Forming another important feature of the alternate form of the invention shown in FIGS. 5 through 8 is a locking means for maintaining member 76b of the securement means in close proximity with article supporting elements 70 to prevent unauthorized removal of the skis from the carrier assemblage. In this embodiment of the invention, the locking means comprises an elongated locking pin 86 (FIG. 6) which is telescopically receivable within indexable apertures 88 and 90 formed in member 74 and second member 76a respectively of the securement means. Also forming a part of the locking means of this alternate form of the invention is a padlock 92 (FIG. 8) having a shackle 92a which is closely receivable within an aperture 94 formed proximate extremity 86a of locking pin 86. With this construction, when member 76a is telescopically positioned within member 74 so that member 76b is in close proximity with the skis, apertures 88 and 90 will move into index so as to permit the insertion of locking pin 86. With the locking pin fully inserted into apertures 88 and 90, padlock 92 can be secured in place as shown in FIG. 8, thereby preventing removal of pin 86 from apertures 88 and 90. This inability to remove pin 86 will, of course, prevent movement of member 76 relative to member 74 and, in turn, will preclude removal of the skis from the article carrier. Only after padlock 92 is unlocked by the keyholder and removed from pin 86 can the pin be removed from members 74 and 76a to permit member 76 be moved telescopically forwardly a sufficient distance so that the skis can be removed from between elements 70 and removed from the article carrier.
Turning now to FIG. 5, the second locking means of the present invention is there illustrated and is generally designated by the numeral 95. This second locking means is identical to the second locking means described in connection with the first embodiment and functions to prevent disconnection of the connecting member 62 from the trailer hitch assembly 14. The details of the construction and operation of this second locking means having earlier been described will not be here repeated.
When the article carrier of the present invention is used to carry skis or similar articles, the form of the invention illustrated in FIGS. 5 through 8 is selected for use. In mounting this apparatus to the vehicle, padlock 54 is removed from pin 46 and the pin in removed from member 62 of the article carrier. Member 12 is then telescopically inserted into the trailer hitch and locked into place in the manner earlier described.
Once the article carrier is locked in place on the vehicle, padlock 92 is removed from pin 86 and pin 86 is removed from the upper assemblage of the carrier. Member 76 is then telescopically removed from member 74 and the skis are positioned as shown in FIG. 5 with the lower portions of the skis being inserted into elements 71 with the upper portions of the skis being disposed between elements 70. Elements 70 are provided with outturned ends to accommodate apertured straps (not shown) which may be used to hold skis securely together within the elements. However, such straps are not a requirement and form no part of the invention.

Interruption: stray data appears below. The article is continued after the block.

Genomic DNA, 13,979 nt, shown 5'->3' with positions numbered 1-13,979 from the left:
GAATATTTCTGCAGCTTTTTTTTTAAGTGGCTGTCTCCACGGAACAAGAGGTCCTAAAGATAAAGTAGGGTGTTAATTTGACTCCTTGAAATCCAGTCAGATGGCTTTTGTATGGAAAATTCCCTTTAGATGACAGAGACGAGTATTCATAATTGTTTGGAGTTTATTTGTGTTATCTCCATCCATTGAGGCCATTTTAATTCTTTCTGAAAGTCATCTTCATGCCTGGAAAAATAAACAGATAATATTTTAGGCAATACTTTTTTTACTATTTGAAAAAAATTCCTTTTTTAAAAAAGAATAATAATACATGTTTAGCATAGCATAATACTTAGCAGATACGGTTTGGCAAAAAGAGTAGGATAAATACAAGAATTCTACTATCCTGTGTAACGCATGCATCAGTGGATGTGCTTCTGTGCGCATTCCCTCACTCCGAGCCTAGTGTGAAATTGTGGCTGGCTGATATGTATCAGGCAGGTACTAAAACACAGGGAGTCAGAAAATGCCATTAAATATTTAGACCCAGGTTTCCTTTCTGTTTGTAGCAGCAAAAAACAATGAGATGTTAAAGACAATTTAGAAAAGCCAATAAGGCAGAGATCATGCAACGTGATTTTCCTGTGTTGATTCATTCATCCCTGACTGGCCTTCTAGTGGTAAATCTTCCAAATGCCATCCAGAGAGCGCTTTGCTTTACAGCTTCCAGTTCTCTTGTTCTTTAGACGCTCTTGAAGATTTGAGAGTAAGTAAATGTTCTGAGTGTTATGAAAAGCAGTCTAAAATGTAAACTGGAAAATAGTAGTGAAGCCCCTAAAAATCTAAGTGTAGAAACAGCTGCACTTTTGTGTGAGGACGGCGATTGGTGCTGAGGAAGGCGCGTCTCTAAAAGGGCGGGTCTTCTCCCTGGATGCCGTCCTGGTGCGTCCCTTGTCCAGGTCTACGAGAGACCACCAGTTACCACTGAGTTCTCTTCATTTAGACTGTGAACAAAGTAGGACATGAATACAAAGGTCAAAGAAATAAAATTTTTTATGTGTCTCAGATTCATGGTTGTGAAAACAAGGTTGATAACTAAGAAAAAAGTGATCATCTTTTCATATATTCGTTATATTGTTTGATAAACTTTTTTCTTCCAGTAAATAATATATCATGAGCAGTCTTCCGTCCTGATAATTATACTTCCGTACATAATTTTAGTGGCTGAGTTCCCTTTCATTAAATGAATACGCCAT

With the skis positioned, as shown in FIG. 5, member 76 is once again mated with the carrier assemblage by telescopically inserting portions 76a into member 74. Member 76b is urged inwardly toward the edges of the skis so as to index apertures 88 and 90 so that pin 86 can be reinserted. When the pin is fully inserted in the manner shown in FIG. 6, the padlock 92 can be locked into place. This will secure the skis between members 76b and 78. It is apparent that the skis cannot be removed outwardly due to member 76b or upwardly due to the bindings engaging elements 70 until padlock 88 is removed by the keyholder so that pin 86 can be removed.
Having now described the invention in detail in accordance with the requirements of the patent statutes, those skilled in this art will have no difficulty in making changes and modifications in the individual parts or their relative assembly in order to meet specific requirements or conditions. Such changes and modifications may be made without departing from the scope and spirit of the invention, as set forth in the following claims.
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|US20120175395 *||Jul 12, 2012||Neil Douglas Johnson||Vehicle receiver hitch supported lockable sporting equipment carrier|
|EP0710587A1||Nov 1, 1995||May 8, 1996||Maximillian Edward Burgess||Rack|
|EP2969656A4 *||Mar 14, 2014||Mar 30, 2016||Mark A Anton||Motor vehicle integrated carrier rack and storage system|
|WO1991005693A1 *||Oct 10, 1989||May 2, 1991||Ching Bryant Y||Bicycle carrying rack|
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|U.S. Classification||224/535, 224/521, 224/532, 224/924, 224/536, 224/917.5, 224/510, 224/537, 224/500, 224/501|
|International Classification||B60R9/06, B60R9/12, B60R9/10|
|Cooperative Classification||Y10S224/924, B60R9/12, B60R9/10, B60R9/06|
|European Classification||B60R9/10, B60R9/06, B60R9/12|
|Dec 10, 1990||FPAY||Fee payment|
Year of fee payment: 4
|Jan 13, 1995||SULP||Surcharge for late payment|
|Jan 13, 1995||FPAY||Fee payment|
Year of fee payment: 8
|Jan 19, 1999||REMI||Maintenance fee reminder mailed|
|Jun 27, 1999||LAPS||Lapse for failure to pay maintenance fees|
|Sep 21, 1999||FP||Expired due to failure to pay maintenance fee|
Effective date: 19990630